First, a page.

Figure 11: Impact of tumor type/site and ICB treatment on survival. (A) Patients with gynecologic adenocarcinomas, non-colorectal GI cancers, and urothelial carcinoma had improved overall survival when treated with ICB. Note that patient numbers are relatively small in the ICB treatment groups for most of the tumor types. Since response to ICB was interrogated in these relationships, only the 490 treated patients were included in this analysis. (B) If aggregated together into a composite clinical group (urothelial carcinomas, non-colorectal gastrointestinal carcinomas, and gynecologic carcinomas), the composite benefit of ICB therapy versus a non-ICB therapy (HR = 0.424, 95%CI [0.263 to 0.684], n = 15 vs n = 98, p = 0.0004) may be enriched by isolating on these tumor types. (C) A tree plot of hazard ratios of ICB treatment within this composite group of tumors is shown and stratified by number of reported mutations. HRs are –Log2 transformed so that a HR of 2 equals 1.0 and a HR of 0.5 equals -1.0. ****p-value < 0.0001; ***p-value < 0.001; **p-value < 0.01, *p-value < 0.05.

Our initial simplified multivariate analysis demonstrated that both ICB treatment and tumor mutation burden were associated with overall survival. A more complex multivariate analysis that included treatment type, cancer type, specific gene mutations, and TMB, treatment with ICB remained strongly associated with better overall survival (Table 3). A few other factors, such as presence of specific tumor histologies (adenoid cystic carcinoma and non-medullary thyroid carcinoma; favorable), and presence of LRP1B mutation (unfavorable), retained their respective associations with survival (Table 3). Notably, in the more comprehensive multivariate analysis, TMB by itself was not associated with survival after taking into account a number of other histologic and genetic mutational variables. These results therefore suggest that the relationship between high TMB and beneficial response to ICB therapy may be more complex than previously thought. Tumor type and mutations in individual genes may be modifiers of the impact high TMB has on ICB treatment response.

DISCUSSION

In patients with stage III/IV advanced solid malignancies refractory to standard treatment, our data argue for inclusion of ICB treatment as a therapeutic consideration. We found worsening survival outcomes with increasing TMB which may be reversed by treatment with ICB. Our data suggest that increasing TMB may actually be associated with improved survival in the ICB treated subgroup of patients. This complex relationship between TMB, ICB treatment, and survival highlights the importance of tumor mutational profiling in this patient population. Such molecular profiling not only identifies potential targets for matched targeted therapy [2], it can identify patients with tumors with higher TMB who may be more optimal candidates for ICB. Failure to recognize this potential positive impact of ICB on survival in this difficult to treat patient population could therefore represent an important lost opportunity.

The limitations of this study include the fact that the treatments for this patient population were not randomized. We cannot exclude the potential for selection bias in choosing to give ICB therapy to patients who may already be more likely to demonstrate prolonged survival. However, this report does suggest that ICB-based trials may be more likely to provide benefit in a wider spectrum of cancer types in patients who have advanced disease.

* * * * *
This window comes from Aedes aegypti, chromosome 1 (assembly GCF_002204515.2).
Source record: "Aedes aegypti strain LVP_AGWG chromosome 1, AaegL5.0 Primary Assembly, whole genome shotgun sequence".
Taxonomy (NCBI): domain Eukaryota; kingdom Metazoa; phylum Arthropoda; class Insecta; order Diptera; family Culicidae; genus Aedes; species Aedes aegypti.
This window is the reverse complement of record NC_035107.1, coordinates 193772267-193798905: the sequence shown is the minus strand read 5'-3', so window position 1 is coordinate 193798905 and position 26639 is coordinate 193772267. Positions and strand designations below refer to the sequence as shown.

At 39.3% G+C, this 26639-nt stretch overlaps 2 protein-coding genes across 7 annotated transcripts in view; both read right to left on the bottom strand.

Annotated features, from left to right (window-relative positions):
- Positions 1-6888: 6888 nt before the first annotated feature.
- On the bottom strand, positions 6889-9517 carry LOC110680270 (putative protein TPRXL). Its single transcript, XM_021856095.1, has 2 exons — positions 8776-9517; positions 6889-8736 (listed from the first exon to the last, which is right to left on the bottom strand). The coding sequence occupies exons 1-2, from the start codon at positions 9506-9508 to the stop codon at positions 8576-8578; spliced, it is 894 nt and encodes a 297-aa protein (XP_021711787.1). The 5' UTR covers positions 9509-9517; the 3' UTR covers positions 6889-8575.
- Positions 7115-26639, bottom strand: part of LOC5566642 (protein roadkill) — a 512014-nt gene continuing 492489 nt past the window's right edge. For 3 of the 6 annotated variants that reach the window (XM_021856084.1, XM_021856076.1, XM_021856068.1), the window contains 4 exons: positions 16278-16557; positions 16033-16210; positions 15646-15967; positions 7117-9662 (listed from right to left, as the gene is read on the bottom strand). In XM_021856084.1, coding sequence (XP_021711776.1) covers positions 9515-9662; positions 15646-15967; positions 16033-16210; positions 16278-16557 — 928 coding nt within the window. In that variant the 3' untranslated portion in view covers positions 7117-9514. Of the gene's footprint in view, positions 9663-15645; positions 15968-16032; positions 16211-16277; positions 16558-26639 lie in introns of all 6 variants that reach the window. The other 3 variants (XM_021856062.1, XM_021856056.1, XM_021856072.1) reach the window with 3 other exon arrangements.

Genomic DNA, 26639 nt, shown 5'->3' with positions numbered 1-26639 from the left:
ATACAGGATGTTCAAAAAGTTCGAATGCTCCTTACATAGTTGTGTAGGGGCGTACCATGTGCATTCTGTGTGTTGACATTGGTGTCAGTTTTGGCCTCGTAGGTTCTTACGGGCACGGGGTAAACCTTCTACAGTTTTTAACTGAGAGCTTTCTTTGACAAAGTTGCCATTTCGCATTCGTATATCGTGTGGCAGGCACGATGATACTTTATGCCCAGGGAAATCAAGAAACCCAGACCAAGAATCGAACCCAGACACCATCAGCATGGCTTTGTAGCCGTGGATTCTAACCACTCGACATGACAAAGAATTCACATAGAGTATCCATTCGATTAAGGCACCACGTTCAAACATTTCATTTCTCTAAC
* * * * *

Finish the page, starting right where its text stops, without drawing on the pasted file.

Prior evaluations of the prognostic value of TMB have mainly focused upon a “hypermutated” group (>8 to 17 /Mb), showing high TMB as a good prognostic biomarker [20]. This hypermutated group typically consists only of 5–20% of a given cancer patient population. The majority of patients with solid tumors (80–95%) fall within the TMB “low” group (<8 to 17 /MB). Within this larger group of TMB low patients, increasing TMB may reflect increasing tumor complexity and heterogeneity leading to treatment refractoriness to conventional therapy and unfavorable outcomes. In contrast, tumors with very low TMB (0–1 /Mb) may have less intra-tumoral heterogeneity, and patients may respond more favorably to conventional therapy. The NGS panel in our study was 1.745 Mb, somewhat larger than most commercially available NGS panels. Our data argue for the utility of a larger NGS panel to identify TMB at a more granular level, especially on the lower end of the TMB spectrum. In fact, a number of studies have emphasized the utility of larger panels in this range in order to obtain sufficient sensitivity, especially when interrogating tumors with less than 10 somatic mutations per Mb [2123].

The optimal approach to identify cancer patients who are most likely to benefit from immunotherapy remains controversial. PD-L1 Immunohistochemical assessment in solids tumors has demonstrated a moderate association with response to ICB (PD-L1 positive: 48% vs PD-L1 negative: 15%) [24]. However, in renal cell carcinoma [24], PD-L1 estimation has not been associated with response to ICB. PD-L1 expression has only modest overlap with TMB high tumors, capturing approximately 45% of tumors with higher TMB [25]. In fact, PD-L1 expression by immunohistochemistry has been shown to be somewhat independent of TMB in non-small cell lung carcinoma [26]. Mismatch repair deficiency and high levels of microsatellite instability are now approved indications for ICB therapy [27]. Mismatch repair and microsatellite instability testing have been limited largely to gastrointestinal and endometrial carcinomas due to low identification rates in other tumor types [27]. Microsatellite instability testing captures only 10–30% of TMB high tumors [25, 28]. In colorectal carcinoma, the overlap between mismatch repair deficiency and TMB is strong, but this is not true in endometrial, ovarian, cervical and neuroendocrine carcinomas [25]. Given that PD-L1 immunohistochemistry, mismatch repair immunohistochemistry, and microsatellite instability are relatively simple clinical laboratory assays that are widely available, a simplified approach might include utilization of these tests first. If they are negative, then the more complex assessment of TMB via a large scale NGS panel could be pursued.